Russell Blackstock

Russell Blackstock is a senior reporter at the Herald on Sunday.

Collins 'not worried' by criticism

Judith Collins, left, Pakistan High Commissioner Zehra Akbari, David Cunliffe and Phil Goff at the Pakistan Independence Day celebrations. Photo / Michael Craig
Judith Collins, left, Pakistan High Commissioner Zehra Akbari, David Cunliffe and Phil Goff at the Pakistan Independence Day celebrations. Photo / Michael Craig

Embattled Judith Collins emerged unrepentant yesterday and announced she would not be stepping down after a political week from hell.

Attending a Pakistan Independence Day event at Auckland Girls' Grammar School she brushed aside questions over whether she would resign with a resounding: "Certainly not".

Collins' reputation has taken a battering after revelations in the book Dirty Politics and amid accusations she fast-tracked an OIA request from Whale Oil blogger Cameron Slater in just 37 minutes.

Collins has also faced calls for her resignation over her role in passing the name and details of a public servant she suspected of helping Labour in a political attack to Slater.

The minister, who attended the event with Labour leader David Cunliffe and veteran Labour MP Phil Goff, was subject to a media frenzy when she arrived in a chauffeur-driven silver sedan.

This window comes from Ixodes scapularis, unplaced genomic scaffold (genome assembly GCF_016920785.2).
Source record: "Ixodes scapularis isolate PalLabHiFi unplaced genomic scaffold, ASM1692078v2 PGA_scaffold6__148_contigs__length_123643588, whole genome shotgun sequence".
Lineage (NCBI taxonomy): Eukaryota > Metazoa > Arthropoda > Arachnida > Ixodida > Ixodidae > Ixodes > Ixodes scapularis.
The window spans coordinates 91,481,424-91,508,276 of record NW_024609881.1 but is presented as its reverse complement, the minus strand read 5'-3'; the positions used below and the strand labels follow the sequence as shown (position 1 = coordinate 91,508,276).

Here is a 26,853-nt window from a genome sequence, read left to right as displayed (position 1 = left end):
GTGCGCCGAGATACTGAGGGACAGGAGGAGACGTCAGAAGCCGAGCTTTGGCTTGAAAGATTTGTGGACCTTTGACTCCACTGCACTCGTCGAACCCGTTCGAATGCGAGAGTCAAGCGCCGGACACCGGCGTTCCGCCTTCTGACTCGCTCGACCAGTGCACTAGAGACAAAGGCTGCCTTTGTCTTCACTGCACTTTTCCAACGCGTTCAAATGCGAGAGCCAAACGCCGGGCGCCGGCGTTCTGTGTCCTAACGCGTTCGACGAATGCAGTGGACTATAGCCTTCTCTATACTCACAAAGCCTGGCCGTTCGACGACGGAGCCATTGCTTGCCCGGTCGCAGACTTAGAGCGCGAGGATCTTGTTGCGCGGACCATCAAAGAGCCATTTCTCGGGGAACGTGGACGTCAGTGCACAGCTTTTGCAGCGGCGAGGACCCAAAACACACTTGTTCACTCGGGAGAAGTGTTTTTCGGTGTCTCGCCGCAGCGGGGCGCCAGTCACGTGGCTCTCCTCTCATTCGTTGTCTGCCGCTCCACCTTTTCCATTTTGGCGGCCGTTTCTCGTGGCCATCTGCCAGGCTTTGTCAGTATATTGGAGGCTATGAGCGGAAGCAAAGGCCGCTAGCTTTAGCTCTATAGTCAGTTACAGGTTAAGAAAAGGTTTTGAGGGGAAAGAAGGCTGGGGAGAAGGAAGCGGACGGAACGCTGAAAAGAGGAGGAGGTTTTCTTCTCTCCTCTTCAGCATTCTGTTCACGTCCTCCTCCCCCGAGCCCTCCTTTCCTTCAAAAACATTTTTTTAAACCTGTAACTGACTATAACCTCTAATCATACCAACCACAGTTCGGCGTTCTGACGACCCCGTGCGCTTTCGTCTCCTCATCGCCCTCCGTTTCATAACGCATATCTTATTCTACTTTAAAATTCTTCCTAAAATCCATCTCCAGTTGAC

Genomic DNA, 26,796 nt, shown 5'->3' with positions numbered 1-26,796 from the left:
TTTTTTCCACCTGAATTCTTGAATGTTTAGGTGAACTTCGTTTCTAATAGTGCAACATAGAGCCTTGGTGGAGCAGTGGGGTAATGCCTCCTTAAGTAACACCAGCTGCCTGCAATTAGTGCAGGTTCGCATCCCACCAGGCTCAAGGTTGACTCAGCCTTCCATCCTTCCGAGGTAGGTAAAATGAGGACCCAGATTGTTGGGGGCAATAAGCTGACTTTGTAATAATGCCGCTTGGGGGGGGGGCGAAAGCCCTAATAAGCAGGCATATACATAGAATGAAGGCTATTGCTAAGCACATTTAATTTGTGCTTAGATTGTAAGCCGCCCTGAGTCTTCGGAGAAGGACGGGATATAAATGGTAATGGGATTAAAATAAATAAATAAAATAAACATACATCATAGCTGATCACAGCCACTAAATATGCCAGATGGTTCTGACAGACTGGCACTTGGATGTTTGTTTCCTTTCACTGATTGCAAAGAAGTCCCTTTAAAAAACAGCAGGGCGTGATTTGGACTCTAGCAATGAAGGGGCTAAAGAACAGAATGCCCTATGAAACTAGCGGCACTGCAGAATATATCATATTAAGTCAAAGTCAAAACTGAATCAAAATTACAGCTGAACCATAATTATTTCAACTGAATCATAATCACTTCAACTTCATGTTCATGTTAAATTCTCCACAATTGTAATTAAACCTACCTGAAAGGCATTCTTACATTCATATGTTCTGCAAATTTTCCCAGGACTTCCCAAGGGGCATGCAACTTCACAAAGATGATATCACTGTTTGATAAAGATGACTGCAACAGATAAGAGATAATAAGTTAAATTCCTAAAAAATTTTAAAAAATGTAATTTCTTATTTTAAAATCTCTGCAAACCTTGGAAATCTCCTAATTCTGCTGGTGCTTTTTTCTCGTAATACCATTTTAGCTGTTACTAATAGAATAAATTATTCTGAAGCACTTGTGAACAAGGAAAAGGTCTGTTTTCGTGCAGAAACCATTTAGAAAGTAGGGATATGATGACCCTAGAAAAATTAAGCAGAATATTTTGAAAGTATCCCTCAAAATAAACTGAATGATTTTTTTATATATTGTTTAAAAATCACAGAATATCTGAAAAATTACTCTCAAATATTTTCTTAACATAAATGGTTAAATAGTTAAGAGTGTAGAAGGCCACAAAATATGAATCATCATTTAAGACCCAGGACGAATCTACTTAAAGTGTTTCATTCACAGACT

She brushed off questions about the OIA controversy and the hacked emails row.

However, after speaking at the event, which was attended by several hundred members of Auckland's Pakistan community, she said: "My office does our very best to get our OIA requests as quickly as possible.

"I also note that two members of the Press Gallery have said I have done the same for them this week."

When pressed about whether her recent troubles would mean her political ambitions to one day lead the National Party were over, Collins was non-committal.

"I have never talked about that. I am here to do the best job that I can," she said. "I always agree with the Prime Minister with everything, I always find that helpful."

She added that recent criticism about her performance "goes with the job. I'm not worried by it".

"This week I have spent a lot of time door-knocking and doing everything I said I would," she added.

Support from her National Party colleagues is believed to have nosedived in recent weeks. But Collins put on a brave face about this too.

"My colleagues have been great. I always have had a lot of good friends and even though I don't agree with everything my friends do, I am always loyal to them."

- Herald on Sunday

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